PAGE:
Failure to file CAR within the stipulated period attracts a default fee of 50% of the filing fee.

Early this year, NDPC mandated companies that process the data of Nigerians to register with the commission as “Data Controllers or Data Processors of Major Importance”.

Business Permits

This is for companies operating in Nigeria and is wholly or jointly owned by foreigners.

Such companies are expected to apply and obtain a business/work and residency permit from the Federal Ministry of  Interior.

The business department of the ministry is responsible for the issuance of approval letters and Business Permit to clients.

The certificate remains valid as long as the company’s operations do not infringe upon the laws of the Federal Republic of Nigeria which may lead to its revocation.

  • However, this permit is only for companies with a minimum paid-up capital of N100,000,000 Million naira. Requirements for accessing a business permit include a Certificate of Incorporation or registration of business name duly issued by the Corporate Affairs Commission and the Company’s Current Tax Clearance Certificate or individual income tax certificates for Partnership Businesses/firms (as applicable).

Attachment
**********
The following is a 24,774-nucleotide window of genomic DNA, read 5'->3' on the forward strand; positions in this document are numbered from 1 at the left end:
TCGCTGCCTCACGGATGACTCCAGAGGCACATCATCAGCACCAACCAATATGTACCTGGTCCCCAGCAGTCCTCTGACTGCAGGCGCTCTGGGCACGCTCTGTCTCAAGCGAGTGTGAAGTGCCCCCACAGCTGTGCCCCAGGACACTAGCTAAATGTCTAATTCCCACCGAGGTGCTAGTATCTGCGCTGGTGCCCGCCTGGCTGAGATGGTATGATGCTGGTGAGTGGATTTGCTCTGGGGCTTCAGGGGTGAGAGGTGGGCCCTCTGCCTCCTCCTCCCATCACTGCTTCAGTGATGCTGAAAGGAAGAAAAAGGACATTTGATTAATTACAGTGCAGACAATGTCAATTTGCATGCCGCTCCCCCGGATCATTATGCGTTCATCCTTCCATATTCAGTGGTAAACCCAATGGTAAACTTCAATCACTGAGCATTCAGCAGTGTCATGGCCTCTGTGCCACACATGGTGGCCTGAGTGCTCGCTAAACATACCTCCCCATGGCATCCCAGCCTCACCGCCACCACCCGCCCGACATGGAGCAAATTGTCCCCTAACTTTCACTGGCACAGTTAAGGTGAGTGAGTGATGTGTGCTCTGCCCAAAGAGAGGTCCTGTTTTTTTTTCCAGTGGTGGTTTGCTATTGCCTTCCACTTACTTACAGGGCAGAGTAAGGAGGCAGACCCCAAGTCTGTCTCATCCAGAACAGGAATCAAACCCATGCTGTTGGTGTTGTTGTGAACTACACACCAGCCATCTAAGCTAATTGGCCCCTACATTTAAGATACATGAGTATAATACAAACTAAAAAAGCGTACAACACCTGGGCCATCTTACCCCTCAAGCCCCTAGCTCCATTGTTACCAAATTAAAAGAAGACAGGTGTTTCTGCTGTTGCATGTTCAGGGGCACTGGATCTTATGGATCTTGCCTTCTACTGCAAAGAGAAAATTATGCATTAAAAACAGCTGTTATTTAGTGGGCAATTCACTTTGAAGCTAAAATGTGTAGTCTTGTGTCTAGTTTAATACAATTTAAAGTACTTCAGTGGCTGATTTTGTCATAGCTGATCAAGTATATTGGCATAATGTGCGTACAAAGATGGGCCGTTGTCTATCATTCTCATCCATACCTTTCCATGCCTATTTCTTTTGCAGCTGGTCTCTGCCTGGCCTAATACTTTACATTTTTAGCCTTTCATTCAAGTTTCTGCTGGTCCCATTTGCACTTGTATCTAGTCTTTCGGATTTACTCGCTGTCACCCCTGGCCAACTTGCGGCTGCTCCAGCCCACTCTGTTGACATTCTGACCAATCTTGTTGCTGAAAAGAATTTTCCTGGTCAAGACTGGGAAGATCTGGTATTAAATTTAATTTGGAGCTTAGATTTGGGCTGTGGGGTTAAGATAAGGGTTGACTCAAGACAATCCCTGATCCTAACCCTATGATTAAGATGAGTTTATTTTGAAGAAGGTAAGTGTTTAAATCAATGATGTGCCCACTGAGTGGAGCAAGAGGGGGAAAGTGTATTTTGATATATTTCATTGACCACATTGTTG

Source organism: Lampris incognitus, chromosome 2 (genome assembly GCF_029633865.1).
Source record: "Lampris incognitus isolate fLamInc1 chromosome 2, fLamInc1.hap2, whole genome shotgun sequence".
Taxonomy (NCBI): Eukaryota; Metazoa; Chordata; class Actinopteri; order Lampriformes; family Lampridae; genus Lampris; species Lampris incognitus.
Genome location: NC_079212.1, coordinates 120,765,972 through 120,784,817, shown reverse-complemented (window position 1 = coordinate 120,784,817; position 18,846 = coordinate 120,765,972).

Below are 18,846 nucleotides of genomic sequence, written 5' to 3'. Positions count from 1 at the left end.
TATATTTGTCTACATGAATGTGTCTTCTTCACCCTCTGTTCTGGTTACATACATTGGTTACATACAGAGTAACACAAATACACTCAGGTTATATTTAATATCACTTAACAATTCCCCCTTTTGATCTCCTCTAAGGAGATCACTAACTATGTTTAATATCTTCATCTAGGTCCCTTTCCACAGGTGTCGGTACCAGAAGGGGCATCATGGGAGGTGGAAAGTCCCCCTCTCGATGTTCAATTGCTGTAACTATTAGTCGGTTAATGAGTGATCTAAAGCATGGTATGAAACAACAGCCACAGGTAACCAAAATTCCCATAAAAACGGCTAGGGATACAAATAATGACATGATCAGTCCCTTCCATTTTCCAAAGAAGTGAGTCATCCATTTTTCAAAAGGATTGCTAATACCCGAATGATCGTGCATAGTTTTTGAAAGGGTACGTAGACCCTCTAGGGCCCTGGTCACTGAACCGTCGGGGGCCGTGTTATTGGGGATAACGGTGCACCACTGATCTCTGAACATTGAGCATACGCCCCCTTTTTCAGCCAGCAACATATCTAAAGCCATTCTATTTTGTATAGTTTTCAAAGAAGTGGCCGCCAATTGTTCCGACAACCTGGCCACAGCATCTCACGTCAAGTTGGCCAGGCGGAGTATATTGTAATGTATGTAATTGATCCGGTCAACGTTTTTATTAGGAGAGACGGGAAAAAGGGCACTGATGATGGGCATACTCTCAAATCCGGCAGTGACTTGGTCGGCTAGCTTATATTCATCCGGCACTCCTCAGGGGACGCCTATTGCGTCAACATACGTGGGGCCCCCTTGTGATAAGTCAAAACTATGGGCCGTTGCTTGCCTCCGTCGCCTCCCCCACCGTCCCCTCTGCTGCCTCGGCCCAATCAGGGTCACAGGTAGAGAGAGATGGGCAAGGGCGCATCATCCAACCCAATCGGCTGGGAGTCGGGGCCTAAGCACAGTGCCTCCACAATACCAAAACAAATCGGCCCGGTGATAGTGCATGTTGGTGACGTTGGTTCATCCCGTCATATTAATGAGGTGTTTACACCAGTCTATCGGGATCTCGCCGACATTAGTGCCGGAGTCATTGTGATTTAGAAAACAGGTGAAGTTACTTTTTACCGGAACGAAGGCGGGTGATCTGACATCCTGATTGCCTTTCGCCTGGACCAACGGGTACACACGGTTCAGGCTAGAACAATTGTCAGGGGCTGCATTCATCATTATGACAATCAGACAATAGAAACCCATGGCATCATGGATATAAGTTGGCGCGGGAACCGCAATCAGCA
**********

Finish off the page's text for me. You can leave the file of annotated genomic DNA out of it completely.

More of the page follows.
NOTAP Registration

A Nigerian company seeking to transact with a foreigner on a technology-agreement contract is expected to register with the National Office For Technology Acquisition and Promotion (NOTAP) to access to foreign exchange at the official rate.

However,  failure to register the contract will not affect the validity of the contract.

Note: Employees Compensation Act was corrected as 1% of total monthly Payroll and not Basic+Housing+Transport Allowance as initially stated. 5/7/2014

This article originally appeared in Nairametrics on May 20, 2013, and was first modified on 5th July 2014.